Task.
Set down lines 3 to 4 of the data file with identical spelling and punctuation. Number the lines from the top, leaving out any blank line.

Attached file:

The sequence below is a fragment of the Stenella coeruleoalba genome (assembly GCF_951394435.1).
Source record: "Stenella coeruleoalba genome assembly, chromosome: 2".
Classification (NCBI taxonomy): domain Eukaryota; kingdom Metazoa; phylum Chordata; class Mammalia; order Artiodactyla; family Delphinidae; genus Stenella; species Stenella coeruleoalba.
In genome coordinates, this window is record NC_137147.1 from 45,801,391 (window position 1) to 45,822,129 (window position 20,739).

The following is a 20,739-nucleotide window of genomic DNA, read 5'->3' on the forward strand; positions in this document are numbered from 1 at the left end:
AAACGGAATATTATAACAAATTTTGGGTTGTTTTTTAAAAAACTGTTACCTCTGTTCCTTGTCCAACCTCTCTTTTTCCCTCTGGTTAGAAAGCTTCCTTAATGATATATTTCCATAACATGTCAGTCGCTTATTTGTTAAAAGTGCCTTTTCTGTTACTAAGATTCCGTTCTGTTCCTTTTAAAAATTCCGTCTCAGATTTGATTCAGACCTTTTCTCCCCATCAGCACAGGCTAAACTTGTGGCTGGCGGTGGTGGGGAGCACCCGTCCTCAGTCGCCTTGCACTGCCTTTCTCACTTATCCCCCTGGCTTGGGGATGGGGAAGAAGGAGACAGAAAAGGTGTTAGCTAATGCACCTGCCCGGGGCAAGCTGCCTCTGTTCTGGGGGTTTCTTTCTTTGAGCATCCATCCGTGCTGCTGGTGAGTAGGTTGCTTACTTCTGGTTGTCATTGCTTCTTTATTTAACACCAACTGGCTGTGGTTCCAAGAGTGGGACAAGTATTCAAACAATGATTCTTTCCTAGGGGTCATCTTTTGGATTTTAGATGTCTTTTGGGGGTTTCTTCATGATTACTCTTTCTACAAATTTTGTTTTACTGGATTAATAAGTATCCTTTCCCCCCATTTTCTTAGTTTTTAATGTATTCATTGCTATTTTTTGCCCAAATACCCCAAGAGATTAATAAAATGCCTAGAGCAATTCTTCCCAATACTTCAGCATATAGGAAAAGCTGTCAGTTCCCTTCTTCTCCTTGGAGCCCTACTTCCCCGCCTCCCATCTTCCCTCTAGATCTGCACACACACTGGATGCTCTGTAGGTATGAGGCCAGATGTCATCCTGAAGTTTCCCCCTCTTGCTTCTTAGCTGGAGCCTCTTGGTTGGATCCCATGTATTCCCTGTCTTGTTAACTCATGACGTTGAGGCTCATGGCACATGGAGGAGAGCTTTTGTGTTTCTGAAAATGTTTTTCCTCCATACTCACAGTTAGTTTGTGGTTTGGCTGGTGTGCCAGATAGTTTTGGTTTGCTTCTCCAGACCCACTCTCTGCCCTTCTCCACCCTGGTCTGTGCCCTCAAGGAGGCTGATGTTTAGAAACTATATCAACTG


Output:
Classification (NCBI taxonomy): domain Eukaryota; kingdom Metazoa; phylum Chordata; class Mammalia; order Artiodactyla; family Delphinidae; genus Stenella; species Stenella coeruleoalba.
In genome coordinates, this window is record NC_137147.1 from 45,801,391 (window position 1) to 45,822,129 (window position 20,739).